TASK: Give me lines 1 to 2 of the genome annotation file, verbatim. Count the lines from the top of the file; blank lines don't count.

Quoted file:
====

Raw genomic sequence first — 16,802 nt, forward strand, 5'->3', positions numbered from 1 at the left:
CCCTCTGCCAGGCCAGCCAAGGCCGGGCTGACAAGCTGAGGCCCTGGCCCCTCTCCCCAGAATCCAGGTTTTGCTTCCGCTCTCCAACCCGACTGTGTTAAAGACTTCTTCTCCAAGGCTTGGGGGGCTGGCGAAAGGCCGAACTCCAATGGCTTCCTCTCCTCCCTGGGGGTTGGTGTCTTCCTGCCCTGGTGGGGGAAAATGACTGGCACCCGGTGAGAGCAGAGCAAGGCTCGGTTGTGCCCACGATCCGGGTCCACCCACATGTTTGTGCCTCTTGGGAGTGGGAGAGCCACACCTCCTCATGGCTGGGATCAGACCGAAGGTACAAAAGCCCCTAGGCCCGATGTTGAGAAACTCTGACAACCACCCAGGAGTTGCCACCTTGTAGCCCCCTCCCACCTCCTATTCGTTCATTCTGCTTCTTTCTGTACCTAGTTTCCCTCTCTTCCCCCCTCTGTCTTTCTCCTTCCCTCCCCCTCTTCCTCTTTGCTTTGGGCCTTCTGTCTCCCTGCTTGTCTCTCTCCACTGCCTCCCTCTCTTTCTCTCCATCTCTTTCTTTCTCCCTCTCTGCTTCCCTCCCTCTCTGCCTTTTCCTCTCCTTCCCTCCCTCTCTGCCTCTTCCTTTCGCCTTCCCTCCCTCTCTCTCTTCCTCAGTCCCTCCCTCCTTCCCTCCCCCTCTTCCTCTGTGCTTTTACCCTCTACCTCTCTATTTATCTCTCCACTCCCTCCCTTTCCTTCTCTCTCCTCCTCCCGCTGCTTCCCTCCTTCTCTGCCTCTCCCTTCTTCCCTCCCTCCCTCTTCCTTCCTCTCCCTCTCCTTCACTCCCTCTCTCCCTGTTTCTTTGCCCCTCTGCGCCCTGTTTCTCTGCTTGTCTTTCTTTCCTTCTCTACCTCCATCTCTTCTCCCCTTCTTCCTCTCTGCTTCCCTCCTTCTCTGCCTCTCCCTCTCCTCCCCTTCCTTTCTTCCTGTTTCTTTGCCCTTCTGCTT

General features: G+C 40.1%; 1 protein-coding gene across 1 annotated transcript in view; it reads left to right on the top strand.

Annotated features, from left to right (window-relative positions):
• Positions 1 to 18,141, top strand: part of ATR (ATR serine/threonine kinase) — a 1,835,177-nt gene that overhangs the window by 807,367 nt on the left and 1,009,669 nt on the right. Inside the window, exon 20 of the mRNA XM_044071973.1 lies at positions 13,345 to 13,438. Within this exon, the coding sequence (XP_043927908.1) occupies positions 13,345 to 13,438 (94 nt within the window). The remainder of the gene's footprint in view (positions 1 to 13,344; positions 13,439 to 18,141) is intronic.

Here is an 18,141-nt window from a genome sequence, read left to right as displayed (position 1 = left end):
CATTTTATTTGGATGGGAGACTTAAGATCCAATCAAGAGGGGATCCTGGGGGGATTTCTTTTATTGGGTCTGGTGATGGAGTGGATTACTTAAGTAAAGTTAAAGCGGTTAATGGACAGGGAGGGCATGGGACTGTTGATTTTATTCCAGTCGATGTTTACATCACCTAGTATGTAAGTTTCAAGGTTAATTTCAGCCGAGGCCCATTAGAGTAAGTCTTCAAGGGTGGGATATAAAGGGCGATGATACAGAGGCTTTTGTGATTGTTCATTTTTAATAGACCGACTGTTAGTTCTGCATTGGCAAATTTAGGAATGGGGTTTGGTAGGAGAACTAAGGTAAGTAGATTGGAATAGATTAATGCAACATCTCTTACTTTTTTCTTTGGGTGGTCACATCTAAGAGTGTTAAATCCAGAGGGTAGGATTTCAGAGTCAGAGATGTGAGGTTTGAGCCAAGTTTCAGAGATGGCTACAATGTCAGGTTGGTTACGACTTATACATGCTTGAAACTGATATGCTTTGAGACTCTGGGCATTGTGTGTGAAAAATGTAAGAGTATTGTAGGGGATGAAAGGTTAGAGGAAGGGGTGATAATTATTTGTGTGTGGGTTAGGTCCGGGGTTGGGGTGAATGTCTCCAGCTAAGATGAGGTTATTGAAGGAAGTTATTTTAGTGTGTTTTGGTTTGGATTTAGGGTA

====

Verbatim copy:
Raw genomic sequence first — 16,802 nt, forward strand, 5'->3', positions numbered from 1 at the left:
CCCTCTGCCAGGCCAGCCAAGGCCGGGCTGACAAGCTGAGGCCCTGGCCCCTCTCCCCAGAATCCAGGTTTTGCTTCCGCTCTCCAACCCGACTGTGTTAAAGACTTCTTCTCCAAGGCTTGGGGGGCTGGCGAAAGGCCGAACTCCAATGGCTTCCTCTCCTCCCTGGGGGTTGGTGTCTTCCTGCCCTGGTGGGGGAAAATGACTGGCACCCGGTGAGAGCAGAGCAAGGCTCGGTTGTGCCCACGATCCGGGTCCACCCACATGTTTGTGCCTCTTGGGAGTGGGAGAGCCACACCTCCTCATGGCTGGGATCAGACCGAAGGTACAAAAGCCCCTAGGCCCGATGTTGAGAAACTCTGACAACCACCCAGGAGTTGCCACCTTGTAGCCCCCTCCCACCTCCTATTCGTTCATTCTGCTTCTTTCTGTACCTAGTTTCCCTCTCTTCCCCCCTCTGTCTTTCTCCTTCCCTCCCCCTCTTCCTCTTTGCTTTGGGCCTTCTGTCTCCCTGCTTGTCTCTCTCCACTGCCTCCCTCTCTTTCTCTCCATCTCTTTCTTTCTCCCTCTCTGCTTCCCTCCCTCTCTGCCTTTTCCTCTCCTTCCCTCCCTCTCTGCCTCTTCCTTTCGCCTTCCCTCCCTCTCTCTCTTCCTCAGTCCCTCCCTCCTTCCCTCCCCCTCTTCCTCTGTGCTTTTACCCTCTACCTCTCTATTTATCTCTCCACTCCCTCCCTTTCCTTCTCTCTCCTCCTCCCGCTGCTTCCCTCCTTCTCTGCCTCTCCCTTCTTCCCTCCCTCCCTCTTCCTTCCTCTCCCTCTCCTTCACTCCCTCTCTCCCTGTTTCTTTGCCCCTCTGCGCCCTGTTTCTCTGCTTGTCTTTCTTTCCTTCTCTACCTCCATCTCTTCTCCCCTTCTTCCTCTCTGCTTCCCTCCTTCTCTGCCTCTCCCTCTCCTCCCCTTCCTTTCTTCCTGTTTCTTTGCCCTTCTGCTT